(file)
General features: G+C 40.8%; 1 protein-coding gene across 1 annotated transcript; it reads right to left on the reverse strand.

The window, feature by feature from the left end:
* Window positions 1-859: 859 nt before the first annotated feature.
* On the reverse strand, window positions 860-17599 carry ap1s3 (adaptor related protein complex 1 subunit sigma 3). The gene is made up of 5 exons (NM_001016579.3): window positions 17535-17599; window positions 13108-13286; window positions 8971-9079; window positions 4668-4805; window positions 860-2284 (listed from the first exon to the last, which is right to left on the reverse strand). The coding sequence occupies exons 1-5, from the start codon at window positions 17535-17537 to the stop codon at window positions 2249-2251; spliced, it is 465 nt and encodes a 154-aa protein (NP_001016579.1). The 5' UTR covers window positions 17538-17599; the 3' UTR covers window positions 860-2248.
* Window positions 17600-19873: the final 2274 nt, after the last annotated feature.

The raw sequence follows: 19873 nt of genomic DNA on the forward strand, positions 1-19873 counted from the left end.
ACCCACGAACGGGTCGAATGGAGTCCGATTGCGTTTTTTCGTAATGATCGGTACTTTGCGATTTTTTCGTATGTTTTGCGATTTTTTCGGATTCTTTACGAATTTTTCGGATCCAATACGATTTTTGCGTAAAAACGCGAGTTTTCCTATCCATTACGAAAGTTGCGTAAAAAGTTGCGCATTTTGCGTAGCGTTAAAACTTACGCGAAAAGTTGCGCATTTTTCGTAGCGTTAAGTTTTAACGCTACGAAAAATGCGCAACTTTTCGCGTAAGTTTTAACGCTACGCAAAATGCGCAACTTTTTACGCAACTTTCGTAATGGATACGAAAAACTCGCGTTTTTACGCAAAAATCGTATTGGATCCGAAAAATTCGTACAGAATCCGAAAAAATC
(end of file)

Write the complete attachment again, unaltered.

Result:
General features: G+C 40.8%; 1 protein-coding gene across 1 annotated transcript; it reads right to left on the reverse strand.

The window, feature by feature from the left end:
* Window positions 1-859: 859 nt before the first annotated feature.
* On the reverse strand, window positions 860-17599 carry ap1s3 (adaptor related protein complex 1 subunit sigma 3). The gene is made up of 5 exons (NM_001016579.3): window positions 17535-17599; window positions 13108-13286; window positions 8971-9079; window positions 4668-4805; window positions 860-2284 (listed from the first exon to the last, which is right to left on the reverse strand). The coding sequence occupies exons 1-5, from the start codon at window positions 17535-17537 to the stop codon at window positions 2249-2251; spliced, it is 465 nt and encodes a 154-aa protein (NP_001016579.1). The 5' UTR covers window positions 17538-17599; the 3' UTR covers window positions 860-2248.
* Window positions 17600-19873: the final 2274 nt, after the last annotated feature.

The raw sequence follows: 19873 nt of genomic DNA on the forward strand, positions 1-19873 counted from the left end.
ACCCACGAACGGGTCGAATGGAGTCCGATTGCGTTTTTTCGTAATGATCGGTACTTTGCGATTTTTTCGTATGTTTTGCGATTTTTTCGGATTCTTTACGAATTTTTCGGATCCAATACGATTTTTGCGTAAAAACGCGAGTTTTCCTATCCATTACGAAAGTTGCGTAAAAAGTTGCGCATTTTGCGTAGCGTTAAAACTTACGCGAAAAGTTGCGCATTTTTCGTAGCGTTAAGTTTTAACGCTACGAAAAATGCGCAACTTTTCGCGTAAGTTTTAACGCTACGCAAAATGCGCAACTTTTTACGCAACTTTCGTAATGGATACGAAAAACTCGCGTTTTTACGCAAAAATCGTATTGGATCCGAAAAATTCGTACAGAATCCGAAAAAATC